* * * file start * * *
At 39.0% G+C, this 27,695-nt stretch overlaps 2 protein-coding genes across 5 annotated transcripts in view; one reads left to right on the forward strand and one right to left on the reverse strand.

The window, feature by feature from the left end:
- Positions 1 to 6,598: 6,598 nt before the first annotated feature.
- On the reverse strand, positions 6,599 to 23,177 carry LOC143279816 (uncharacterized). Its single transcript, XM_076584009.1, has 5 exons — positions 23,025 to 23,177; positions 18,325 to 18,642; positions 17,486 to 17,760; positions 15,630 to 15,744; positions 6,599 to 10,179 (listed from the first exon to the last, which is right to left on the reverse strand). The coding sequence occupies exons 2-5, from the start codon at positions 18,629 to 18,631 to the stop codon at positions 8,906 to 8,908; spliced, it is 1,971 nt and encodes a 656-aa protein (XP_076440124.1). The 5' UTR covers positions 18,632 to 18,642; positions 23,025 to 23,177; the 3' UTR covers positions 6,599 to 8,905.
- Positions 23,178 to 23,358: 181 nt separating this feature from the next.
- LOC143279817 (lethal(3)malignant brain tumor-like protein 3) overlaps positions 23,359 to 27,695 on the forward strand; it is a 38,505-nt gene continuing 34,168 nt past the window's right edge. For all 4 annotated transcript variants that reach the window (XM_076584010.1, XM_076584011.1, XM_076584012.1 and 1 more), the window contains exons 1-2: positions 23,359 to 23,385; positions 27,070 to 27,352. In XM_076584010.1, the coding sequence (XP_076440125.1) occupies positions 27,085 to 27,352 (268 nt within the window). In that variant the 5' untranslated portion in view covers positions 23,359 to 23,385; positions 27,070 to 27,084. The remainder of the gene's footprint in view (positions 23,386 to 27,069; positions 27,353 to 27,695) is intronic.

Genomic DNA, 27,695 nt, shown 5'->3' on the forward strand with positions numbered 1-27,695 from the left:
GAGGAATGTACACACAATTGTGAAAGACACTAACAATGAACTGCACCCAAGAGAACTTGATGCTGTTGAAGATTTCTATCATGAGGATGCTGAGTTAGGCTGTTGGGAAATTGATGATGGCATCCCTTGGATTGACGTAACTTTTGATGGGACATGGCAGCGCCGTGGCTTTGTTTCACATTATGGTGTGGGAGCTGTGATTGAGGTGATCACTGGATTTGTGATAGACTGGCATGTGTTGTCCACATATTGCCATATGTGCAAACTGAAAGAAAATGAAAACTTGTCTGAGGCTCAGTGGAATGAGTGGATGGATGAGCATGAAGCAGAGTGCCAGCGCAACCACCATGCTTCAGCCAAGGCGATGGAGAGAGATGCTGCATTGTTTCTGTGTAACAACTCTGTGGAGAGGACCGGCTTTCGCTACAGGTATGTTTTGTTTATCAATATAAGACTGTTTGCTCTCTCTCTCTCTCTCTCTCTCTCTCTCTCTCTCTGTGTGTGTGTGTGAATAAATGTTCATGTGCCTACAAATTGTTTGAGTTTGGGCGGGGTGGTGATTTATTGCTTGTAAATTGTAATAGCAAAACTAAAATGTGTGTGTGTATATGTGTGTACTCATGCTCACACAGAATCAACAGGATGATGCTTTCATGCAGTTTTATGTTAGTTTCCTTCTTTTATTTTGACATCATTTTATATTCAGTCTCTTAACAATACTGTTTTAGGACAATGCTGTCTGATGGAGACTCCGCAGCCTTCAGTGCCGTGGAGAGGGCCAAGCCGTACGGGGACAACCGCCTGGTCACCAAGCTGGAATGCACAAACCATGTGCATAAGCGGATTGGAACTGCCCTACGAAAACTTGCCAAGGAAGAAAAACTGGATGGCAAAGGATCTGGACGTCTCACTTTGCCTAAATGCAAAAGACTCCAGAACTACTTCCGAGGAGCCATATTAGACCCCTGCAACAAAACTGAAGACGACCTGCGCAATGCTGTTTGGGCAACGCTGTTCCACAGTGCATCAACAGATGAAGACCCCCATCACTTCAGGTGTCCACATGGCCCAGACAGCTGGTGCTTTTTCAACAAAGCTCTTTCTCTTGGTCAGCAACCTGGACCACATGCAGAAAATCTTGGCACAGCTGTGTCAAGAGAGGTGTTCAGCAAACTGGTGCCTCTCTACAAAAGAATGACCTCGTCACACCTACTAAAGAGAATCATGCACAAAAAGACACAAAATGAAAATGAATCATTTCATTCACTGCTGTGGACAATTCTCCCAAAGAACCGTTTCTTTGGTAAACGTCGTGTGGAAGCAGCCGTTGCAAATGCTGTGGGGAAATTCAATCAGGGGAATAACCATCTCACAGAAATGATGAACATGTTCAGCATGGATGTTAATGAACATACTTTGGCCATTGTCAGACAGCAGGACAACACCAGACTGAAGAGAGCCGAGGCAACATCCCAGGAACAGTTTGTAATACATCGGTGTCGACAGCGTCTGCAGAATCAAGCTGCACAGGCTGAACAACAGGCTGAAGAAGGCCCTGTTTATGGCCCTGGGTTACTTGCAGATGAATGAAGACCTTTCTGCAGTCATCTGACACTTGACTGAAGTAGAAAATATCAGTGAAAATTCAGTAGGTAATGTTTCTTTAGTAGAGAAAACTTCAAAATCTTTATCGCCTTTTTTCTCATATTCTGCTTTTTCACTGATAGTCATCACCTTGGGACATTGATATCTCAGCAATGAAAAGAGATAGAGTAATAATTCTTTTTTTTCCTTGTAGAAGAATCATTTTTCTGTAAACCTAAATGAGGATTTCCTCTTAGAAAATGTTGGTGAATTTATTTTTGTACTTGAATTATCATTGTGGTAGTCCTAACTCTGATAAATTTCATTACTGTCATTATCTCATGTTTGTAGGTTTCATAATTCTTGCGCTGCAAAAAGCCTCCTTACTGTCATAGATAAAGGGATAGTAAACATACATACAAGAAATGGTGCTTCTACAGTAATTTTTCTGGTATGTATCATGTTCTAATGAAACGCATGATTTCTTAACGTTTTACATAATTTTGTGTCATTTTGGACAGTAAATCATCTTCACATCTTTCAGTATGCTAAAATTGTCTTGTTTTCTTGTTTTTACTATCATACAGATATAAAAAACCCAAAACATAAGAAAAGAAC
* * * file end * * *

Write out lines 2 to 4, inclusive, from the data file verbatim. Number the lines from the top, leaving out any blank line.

The window, feature by feature from the left end:
- Positions 1 to 6,598: 6,598 nt before the first annotated feature.
- On the reverse strand, positions 6,599 to 23,177 carry LOC143279816 (uncharacterized). Its single transcript, XM_076584009.1, has 5 exons — positions 23,025 to 23,177; positions 18,325 to 18,642; positions 17,486 to 17,760; positions 15,630 to 15,744; positions 6,599 to 10,179 (listed from the first exon to the last, which is right to left on the reverse strand). The coding sequence occupies exons 2-5, from the start codon at positions 18,629 to 18,631 to the stop codon at positions 8,906 to 8,908; spliced, it is 1,971 nt and encodes a 656-aa protein (XP_076440124.1). The 5' UTR covers positions 18,632 to 18,642; positions 23,025 to 23,177; the 3' UTR covers positions 6,599 to 8,905.